On December 4, 2020, the Pontifical Council for Promoting Christian Unity published a 26-page “ecumenical vademecum” as guide for Catholic bishops to promote unity with other Christian communities, offering practical advice for how to overcome common challenges to ecumenism.
The vademecum recalls that ecumenical dialogue and inter-religious dialogue have different aims. Dialogue with different religious traditions aims at establishing “good relations and cooperation,” but dialogue with different Christian communities “aims at restoring the unity Christ willed for his Church.”
“The ministry of the bishop is the ministry for unity,” and “not just for his own diocese or for the Catholic Church, but unity for the whole of Christians.”
This document also notes the obligation of lay Catholics to work for unity with other Christians and promotes “practical ecumenism,” which it describes as Christians serving together to promote a common cause or to address injustices.
“Lack of unity among followers of Jesus … undermines evangelization and obscures the person of Jesus.” “Our common service manifests before the world, therefore, our shared faith, and our witness is more powerful for being united.”
The document highlights prayer, noting that by “praying for unity, we acknowledge that unity is a gift of the Holy Spirit and not something we can achieve through our own efforts.”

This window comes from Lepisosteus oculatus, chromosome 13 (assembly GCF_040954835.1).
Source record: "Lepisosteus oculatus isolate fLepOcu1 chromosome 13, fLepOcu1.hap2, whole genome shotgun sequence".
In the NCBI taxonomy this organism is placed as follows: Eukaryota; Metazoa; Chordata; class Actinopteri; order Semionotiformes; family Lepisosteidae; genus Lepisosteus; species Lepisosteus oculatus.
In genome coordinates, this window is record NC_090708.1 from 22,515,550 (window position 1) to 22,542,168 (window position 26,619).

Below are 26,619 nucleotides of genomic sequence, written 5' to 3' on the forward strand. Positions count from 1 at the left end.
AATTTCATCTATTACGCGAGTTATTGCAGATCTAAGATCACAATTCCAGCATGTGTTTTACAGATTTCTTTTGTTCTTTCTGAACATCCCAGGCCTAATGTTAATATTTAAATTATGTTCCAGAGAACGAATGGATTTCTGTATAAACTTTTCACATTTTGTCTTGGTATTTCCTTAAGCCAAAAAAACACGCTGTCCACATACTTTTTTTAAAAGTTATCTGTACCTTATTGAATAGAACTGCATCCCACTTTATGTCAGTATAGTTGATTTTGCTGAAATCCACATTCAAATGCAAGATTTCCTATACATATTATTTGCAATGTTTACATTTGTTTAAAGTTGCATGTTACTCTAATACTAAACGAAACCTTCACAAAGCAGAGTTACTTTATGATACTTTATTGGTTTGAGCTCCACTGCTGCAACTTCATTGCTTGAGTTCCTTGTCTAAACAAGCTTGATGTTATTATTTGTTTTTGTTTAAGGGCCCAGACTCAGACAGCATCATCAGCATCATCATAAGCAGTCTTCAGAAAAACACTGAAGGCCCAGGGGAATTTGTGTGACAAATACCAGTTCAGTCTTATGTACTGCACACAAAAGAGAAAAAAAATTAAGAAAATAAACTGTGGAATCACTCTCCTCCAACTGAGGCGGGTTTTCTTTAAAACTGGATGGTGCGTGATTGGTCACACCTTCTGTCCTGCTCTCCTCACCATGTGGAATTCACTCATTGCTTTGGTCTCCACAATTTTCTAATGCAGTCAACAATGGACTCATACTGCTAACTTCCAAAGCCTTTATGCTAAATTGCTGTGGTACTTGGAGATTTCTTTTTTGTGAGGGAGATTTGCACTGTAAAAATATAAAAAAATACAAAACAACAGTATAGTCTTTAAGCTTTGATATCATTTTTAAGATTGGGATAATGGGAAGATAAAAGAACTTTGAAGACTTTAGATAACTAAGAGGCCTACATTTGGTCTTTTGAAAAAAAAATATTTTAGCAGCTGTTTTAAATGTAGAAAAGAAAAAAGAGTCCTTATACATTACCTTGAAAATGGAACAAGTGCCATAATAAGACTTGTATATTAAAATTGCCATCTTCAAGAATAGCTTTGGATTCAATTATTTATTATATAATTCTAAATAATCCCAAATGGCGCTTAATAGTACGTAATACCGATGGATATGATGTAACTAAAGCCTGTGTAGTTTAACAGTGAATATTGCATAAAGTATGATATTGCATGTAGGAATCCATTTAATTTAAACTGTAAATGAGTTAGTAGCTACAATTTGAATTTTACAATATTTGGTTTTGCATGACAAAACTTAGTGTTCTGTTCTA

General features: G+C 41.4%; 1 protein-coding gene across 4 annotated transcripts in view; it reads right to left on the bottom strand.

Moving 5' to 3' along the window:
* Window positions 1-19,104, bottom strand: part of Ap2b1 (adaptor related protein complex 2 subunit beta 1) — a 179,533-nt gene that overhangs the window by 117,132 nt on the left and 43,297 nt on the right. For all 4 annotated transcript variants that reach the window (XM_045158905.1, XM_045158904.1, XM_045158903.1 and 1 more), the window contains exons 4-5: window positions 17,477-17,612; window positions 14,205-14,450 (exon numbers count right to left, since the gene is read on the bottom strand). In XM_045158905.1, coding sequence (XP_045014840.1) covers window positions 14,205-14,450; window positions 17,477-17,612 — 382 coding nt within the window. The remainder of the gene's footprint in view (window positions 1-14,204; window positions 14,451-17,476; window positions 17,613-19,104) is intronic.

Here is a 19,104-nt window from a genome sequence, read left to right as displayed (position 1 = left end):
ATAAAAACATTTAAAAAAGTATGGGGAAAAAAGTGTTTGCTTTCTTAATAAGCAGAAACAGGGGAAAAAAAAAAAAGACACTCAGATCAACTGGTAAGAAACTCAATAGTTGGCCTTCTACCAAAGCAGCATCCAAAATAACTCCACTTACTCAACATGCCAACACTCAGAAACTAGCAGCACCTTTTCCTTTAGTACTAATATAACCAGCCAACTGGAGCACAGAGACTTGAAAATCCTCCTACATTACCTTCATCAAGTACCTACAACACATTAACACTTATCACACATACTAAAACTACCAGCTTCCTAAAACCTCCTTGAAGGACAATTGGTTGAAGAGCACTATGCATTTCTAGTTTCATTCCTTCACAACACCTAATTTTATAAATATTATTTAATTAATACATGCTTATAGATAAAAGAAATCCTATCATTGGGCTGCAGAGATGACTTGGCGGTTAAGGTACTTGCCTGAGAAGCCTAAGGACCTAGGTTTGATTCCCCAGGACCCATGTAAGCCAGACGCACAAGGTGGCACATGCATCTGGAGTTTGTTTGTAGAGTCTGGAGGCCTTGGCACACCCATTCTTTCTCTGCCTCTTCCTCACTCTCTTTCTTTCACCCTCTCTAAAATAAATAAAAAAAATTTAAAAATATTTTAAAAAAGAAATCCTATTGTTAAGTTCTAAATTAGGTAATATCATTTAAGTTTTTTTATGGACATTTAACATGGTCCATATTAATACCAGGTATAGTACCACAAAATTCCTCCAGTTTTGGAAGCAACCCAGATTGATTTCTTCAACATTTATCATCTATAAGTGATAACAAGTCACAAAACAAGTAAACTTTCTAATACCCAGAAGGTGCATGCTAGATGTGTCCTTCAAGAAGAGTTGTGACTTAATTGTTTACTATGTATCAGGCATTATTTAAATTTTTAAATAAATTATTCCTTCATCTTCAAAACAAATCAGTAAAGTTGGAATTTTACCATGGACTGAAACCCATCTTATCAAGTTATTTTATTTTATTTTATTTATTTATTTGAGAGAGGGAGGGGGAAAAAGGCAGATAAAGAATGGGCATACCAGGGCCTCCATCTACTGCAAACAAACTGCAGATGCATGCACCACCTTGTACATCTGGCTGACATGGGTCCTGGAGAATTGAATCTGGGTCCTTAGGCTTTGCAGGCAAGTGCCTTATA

Ecumenism is not based on compromise, but rather how we “seek to emphasize the Christian faith that we share with others and to present the theological differences that divide us with balance and accuracy.” Ecumenism requires charity as we continue the search for unity that leads us into a fuller appreciation of God’s revealed truth.
In the gospel for this Second Sunday, Jesus asked his followers “What are you looking for?” He then invites them to “come and see.” Jesus knew what they were seeking; it is what we all seek – peace, hope and salvation. We know from his teaching in John’s Gospel, what he longs to show us is where he abides. In John 15:4-16, Jesus shares the blessing of abiding with him; there, we can bear much fruit in our faith.
Bishop Wayne Kirkpatrick
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